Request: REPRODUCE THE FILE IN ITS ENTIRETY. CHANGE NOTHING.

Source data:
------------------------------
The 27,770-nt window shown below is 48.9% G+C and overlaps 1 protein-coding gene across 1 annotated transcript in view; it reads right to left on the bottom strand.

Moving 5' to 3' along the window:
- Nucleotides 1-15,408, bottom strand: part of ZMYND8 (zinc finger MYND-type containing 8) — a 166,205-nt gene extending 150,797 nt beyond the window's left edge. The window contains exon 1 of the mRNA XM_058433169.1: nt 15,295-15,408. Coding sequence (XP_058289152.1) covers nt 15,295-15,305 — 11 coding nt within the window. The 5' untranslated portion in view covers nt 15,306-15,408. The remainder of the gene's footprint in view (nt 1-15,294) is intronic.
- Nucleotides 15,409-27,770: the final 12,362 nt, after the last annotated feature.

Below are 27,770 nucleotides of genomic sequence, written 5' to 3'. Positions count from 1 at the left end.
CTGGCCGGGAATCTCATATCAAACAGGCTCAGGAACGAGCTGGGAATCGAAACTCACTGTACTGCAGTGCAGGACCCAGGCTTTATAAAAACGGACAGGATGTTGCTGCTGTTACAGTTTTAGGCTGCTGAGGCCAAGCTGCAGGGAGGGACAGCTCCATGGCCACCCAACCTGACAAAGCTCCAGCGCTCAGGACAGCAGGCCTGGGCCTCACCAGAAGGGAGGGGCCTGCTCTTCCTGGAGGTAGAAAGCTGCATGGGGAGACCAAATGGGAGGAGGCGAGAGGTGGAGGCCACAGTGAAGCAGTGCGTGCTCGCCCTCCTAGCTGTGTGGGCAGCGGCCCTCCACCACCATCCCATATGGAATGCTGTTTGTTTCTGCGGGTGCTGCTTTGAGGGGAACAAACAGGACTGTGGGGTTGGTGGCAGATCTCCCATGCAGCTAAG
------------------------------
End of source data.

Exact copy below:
The 27,770-nt window shown below is 48.9% G+C and overlaps 1 protein-coding gene across 1 annotated transcript in view; it reads right to left on the bottom strand.

Moving 5' to 3' along the window:
- Nucleotides 1-15,408, bottom strand: part of ZMYND8 (zinc finger MYND-type containing 8) — a 166,205-nt gene extending 150,797 nt beyond the window's left edge. The window contains exon 1 of the mRNA XM_058433169.1: nt 15,295-15,408. Coding sequence (XP_058289152.1) covers nt 15,295-15,305 — 11 coding nt within the window. The 5' untranslated portion in view covers nt 15,306-15,408. The remainder of the gene's footprint in view (nt 1-15,294) is intronic.
- Nucleotides 15,409-27,770: the final 12,362 nt, after the last annotated feature.

Below are 27,770 nucleotides of genomic sequence, written 5' to 3'. Positions count from 1 at the left end.
CTGGCCGGGAATCTCATATCAAACAGGCTCAGGAACGAGCTGGGAATCGAAACTCACTGTACTGCAGTGCAGGACCCAGGCTTTATAAAAACGGACAGGATGTTGCTGCTGTTACAGTTTTAGGCTGCTGAGGCCAAGCTGCAGGGAGGGACAGCTCCATGGCCACCCAACCTGACAAAGCTCCAGCGCTCAGGACAGCAGGCCTGGGCCTCACCAGAAGGGAGGGGCCTGCTCTTCCTGGAGGTAGAAAGCTGCATGGGGAGACCAAATGGGAGGAGGCGAGAGGTGGAGGCCACAGTGAAGCAGTGCGTGCTCGCCCTCCTAGCTGTGTGGGCAGCGGCCCTCCACCACCATCCCATATGGAATGCTGTTTGTTTCTGCGGGTGCTGCTTTGAGGGGAACAAACAGGACTGTGGGGTTGGTGGCAGATCTCCCATGCAGCTAAG